This story was corrected on July 29, 2013 to state that Roger Anthony Violano was not a member of the Vagos Motorcycle Club.
Jacob Cancelli, a former member of the Vagos Motorcycle Club, testified today in the Reno, Nevada murder trial of Ernesto Manuel Gonzalez. Gonzalez is accused of murdering San Jose Hells Angel Jeffrey “Jethro” Pettigrew in a Sparks, Nevada casino on September 23, 2011. Gonzalez says he shot Pettigrew to save the life of another Vago who was being stomped by Pettigrew and an Angel named Cesar Villagrana.
Cancelli was a decades long friend of longtime Vagos President Terry “The Tramp” Orendorff. Cancelli was accused of stock manipulation and of defrauding small time stock speculators in 2009. He pled guilty and agreed to cooperate with and be debriefed by representatives of the FBI, ATF and the Department of Homeland Security. Homeland Security, which obviously has more agents than it needs, has been investigating international motorcycle clubs since 2006. It has justified those investigations semantically, by declaring all the big clubs with a presence outside the United States to be “transnational gangs.” A Homeland Security Agent named Matthew Neal relied heavily on Cancelli’s knowledge and address book to stage an October 6, 2011 media event called “Operation Simple Green.”
One of the men harassed and questioned during Simple Green was Gary “Jabbers” Rudnick, the former Vago who started the fight in Sparks. Rudnick was later arrested, charged with murder, made a deal and is also expected to testify during this trial.
Prosecutors did not identify Cancelli as Cancelli but as “Jimmy Evanson.” Prosecutors did not explain why they made the strategic choice to call Cancelli “Jimmy Evanson” instead of “Beef Supreme” or “Congressman Ding Dong.” Presumably the ruse is intended to confuse any television reporters who might stumble into the proceedings.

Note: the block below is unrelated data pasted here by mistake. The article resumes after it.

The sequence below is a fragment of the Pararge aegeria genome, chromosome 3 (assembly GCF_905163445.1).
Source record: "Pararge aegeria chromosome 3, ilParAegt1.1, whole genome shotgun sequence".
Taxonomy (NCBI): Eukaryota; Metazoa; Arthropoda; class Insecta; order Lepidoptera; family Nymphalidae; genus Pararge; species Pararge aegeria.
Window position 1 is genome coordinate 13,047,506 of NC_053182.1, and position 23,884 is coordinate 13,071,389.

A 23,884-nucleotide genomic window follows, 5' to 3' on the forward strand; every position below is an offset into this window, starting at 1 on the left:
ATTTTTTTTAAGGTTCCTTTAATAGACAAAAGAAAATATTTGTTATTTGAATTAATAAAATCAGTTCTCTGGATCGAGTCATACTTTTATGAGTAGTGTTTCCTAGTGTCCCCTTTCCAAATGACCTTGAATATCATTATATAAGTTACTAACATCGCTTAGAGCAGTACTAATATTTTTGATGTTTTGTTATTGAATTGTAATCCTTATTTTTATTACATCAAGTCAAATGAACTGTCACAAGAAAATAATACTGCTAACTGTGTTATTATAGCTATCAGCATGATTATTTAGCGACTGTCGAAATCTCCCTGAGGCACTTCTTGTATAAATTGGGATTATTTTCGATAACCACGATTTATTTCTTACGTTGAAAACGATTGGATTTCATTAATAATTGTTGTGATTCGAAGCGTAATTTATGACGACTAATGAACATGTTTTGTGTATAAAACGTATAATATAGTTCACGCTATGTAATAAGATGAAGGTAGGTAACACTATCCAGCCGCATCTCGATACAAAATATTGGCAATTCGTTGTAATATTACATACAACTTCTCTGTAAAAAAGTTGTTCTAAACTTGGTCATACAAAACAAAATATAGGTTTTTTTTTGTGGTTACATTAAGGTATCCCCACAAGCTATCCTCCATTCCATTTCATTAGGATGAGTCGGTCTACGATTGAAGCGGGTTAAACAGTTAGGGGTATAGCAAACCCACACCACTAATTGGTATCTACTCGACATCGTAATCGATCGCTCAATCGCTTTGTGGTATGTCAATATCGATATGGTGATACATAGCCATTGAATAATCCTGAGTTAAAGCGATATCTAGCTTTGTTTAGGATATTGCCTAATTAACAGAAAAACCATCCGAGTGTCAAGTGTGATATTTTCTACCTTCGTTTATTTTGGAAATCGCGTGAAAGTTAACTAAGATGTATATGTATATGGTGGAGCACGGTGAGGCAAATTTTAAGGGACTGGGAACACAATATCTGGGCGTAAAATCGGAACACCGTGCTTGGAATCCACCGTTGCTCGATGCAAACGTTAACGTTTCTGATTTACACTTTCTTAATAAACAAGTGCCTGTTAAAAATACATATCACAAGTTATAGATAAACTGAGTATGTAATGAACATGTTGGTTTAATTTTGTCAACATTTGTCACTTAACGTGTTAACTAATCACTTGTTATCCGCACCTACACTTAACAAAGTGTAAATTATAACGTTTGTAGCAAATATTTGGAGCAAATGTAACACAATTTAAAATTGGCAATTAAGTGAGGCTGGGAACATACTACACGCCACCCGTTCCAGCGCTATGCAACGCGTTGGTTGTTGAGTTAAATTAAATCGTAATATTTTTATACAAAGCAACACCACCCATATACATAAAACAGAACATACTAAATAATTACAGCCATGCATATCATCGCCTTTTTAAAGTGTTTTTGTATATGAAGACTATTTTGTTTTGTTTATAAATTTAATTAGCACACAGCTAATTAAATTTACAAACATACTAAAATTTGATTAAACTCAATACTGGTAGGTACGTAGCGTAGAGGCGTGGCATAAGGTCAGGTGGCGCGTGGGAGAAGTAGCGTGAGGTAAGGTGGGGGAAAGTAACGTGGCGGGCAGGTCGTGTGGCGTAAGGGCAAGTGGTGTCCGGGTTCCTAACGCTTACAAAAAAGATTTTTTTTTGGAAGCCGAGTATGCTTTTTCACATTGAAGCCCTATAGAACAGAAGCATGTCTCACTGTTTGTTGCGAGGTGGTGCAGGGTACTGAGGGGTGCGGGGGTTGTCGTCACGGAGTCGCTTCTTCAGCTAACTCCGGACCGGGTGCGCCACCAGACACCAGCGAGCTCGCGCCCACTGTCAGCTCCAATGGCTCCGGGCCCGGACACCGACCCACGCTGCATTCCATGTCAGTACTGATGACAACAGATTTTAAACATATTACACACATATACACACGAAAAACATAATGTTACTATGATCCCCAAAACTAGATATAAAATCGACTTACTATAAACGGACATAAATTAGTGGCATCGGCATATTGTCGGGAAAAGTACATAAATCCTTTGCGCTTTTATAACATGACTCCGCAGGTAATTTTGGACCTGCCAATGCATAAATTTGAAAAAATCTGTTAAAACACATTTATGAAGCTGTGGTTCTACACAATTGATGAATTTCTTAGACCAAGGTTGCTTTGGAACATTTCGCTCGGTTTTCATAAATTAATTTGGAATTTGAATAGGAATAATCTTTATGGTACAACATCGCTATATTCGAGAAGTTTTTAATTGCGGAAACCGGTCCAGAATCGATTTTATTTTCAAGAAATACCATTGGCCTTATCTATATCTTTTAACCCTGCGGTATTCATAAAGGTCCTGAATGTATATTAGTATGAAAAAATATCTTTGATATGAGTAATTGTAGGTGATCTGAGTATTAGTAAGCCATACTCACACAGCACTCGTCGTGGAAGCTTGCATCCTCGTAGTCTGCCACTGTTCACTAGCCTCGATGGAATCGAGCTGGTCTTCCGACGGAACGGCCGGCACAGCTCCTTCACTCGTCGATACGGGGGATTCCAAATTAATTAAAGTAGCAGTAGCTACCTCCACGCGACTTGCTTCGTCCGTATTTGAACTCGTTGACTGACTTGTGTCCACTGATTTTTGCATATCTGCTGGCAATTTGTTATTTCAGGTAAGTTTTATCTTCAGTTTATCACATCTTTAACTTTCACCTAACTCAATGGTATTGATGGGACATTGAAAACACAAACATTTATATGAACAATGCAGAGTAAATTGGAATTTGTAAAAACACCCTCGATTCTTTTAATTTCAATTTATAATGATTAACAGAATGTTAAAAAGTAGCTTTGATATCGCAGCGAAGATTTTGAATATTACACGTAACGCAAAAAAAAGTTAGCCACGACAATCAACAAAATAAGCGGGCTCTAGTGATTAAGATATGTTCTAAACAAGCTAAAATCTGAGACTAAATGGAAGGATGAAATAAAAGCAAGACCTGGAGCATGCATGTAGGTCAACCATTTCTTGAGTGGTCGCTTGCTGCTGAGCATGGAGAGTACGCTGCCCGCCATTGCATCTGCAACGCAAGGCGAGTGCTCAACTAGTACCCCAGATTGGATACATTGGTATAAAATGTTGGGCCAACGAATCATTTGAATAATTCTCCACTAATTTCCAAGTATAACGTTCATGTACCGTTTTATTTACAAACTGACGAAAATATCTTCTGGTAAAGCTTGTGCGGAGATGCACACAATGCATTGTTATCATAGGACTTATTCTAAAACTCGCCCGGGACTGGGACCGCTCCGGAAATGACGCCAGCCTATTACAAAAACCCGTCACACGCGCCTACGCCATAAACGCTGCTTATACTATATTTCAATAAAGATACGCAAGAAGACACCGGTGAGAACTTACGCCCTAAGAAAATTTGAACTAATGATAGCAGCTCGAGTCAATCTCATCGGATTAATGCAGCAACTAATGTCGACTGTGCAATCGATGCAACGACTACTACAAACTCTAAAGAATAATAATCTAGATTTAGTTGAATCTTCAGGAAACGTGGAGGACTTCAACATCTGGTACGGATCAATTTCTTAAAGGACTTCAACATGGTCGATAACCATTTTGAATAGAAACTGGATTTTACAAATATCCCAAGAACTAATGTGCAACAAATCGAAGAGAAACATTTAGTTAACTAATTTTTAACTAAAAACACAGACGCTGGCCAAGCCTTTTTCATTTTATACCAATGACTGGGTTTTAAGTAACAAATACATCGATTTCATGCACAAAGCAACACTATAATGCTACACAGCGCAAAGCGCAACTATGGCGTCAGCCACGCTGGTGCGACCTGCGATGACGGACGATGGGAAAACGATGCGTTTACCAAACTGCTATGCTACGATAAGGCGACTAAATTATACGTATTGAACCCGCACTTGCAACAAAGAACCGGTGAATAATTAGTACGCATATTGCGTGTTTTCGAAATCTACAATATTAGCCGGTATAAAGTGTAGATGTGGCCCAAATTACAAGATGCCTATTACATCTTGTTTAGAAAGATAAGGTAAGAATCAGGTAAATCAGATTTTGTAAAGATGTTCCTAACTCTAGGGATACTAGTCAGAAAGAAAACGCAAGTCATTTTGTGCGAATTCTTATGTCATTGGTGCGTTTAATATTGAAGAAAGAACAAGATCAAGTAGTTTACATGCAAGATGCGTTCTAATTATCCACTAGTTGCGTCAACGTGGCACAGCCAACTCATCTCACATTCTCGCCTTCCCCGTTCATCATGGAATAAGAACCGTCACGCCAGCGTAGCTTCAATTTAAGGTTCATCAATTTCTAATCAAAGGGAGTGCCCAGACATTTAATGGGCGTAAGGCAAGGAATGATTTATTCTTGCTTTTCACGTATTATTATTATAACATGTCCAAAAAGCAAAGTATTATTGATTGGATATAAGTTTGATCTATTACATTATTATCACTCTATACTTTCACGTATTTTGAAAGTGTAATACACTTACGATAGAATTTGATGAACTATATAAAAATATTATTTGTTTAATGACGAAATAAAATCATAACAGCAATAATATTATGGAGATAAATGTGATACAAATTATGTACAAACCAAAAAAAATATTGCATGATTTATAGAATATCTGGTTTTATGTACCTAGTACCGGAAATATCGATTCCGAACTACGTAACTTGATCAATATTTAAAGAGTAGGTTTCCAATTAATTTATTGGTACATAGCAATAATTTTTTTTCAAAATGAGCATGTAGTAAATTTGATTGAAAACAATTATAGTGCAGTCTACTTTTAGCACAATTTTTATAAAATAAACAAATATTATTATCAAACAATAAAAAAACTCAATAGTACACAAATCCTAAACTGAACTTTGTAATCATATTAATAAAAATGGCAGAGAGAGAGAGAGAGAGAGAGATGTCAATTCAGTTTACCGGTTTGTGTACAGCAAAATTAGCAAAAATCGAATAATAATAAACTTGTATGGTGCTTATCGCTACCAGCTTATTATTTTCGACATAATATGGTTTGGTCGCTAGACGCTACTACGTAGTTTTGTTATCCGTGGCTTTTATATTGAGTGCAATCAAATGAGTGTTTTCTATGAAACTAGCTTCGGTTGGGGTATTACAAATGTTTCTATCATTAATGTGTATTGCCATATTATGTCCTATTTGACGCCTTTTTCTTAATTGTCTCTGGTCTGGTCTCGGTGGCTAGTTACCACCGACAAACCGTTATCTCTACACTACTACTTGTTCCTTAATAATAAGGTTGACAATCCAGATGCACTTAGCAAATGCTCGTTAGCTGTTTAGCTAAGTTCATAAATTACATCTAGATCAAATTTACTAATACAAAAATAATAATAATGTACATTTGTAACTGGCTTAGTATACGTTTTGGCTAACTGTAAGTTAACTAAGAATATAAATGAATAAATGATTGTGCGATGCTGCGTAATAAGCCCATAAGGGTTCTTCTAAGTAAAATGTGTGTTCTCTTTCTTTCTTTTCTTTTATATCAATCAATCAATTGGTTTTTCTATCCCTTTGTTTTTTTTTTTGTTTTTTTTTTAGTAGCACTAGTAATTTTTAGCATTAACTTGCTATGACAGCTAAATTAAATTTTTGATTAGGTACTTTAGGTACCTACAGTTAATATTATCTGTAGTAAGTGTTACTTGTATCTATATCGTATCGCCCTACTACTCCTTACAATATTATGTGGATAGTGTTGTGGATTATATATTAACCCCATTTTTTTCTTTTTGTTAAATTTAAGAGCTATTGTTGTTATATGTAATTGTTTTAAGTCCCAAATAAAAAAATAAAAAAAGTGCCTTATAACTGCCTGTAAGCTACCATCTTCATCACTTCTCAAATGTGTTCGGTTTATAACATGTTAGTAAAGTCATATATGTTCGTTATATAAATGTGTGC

Not Much Damage
Cancelli basically reiterated his grand jury testimony. The Aging Rebel summarized that testimony in a September 26, 2012 story titled “Sparks Grand Jury Testimony.”
He said Rudnick “taunted” Pettigrew until Pettigrew was forced, as a matter of personal honor, to do something about it. Cancelli said that he and several senior Vagos told Rudnick to stop. And, he also testified that he was knocked down early in the fight, lost his glasses and never saw Gonzalez fire a shot.
Prosecutor Karl Hall wanted Cancelli to tell jurors that the gunfight in Sparks was the culmination of a long-simmering feud between the Vagos and the Hells Angels. He invited Cancelli to talk about another fight, allegedly between Hells Angel Michael Pena and prospect Joseph Soto and Vagos associate Roger Anthony Violano and Vagos patch holder Nerl Rinehart, outside a tattoo parlor near Bakersfield in 2010. Violano died in the fight and Rinehart was seriously injured. Pena and Soto were later acquitted but Hall thought the Bakersfield fight would convince jurors that Pettigrew was murdered as an act of revenge.
Cancelli has opinions about the fight. Hall thought those opinions go “directly to motive. It’s the basis for the rivalry which provides motive.” But Judge Connie Steinheimer ruled that Cancelli’s opinions were hearsay and the jury never heard them.
Under cross-examination by defense attorney David Houston, Cancelli agreed that the Vagos included doctors, lawyers, blue collar workers, family men and “good people.” Houston also asked if Vagos patch holders included “accountants.”
Cancelli, who was sitting there as the result of what could be described as an accounting problem answered, “Not sure about that.” His irony was probably lost on Hall.
The trial resumes Monday. So far the defense is winning.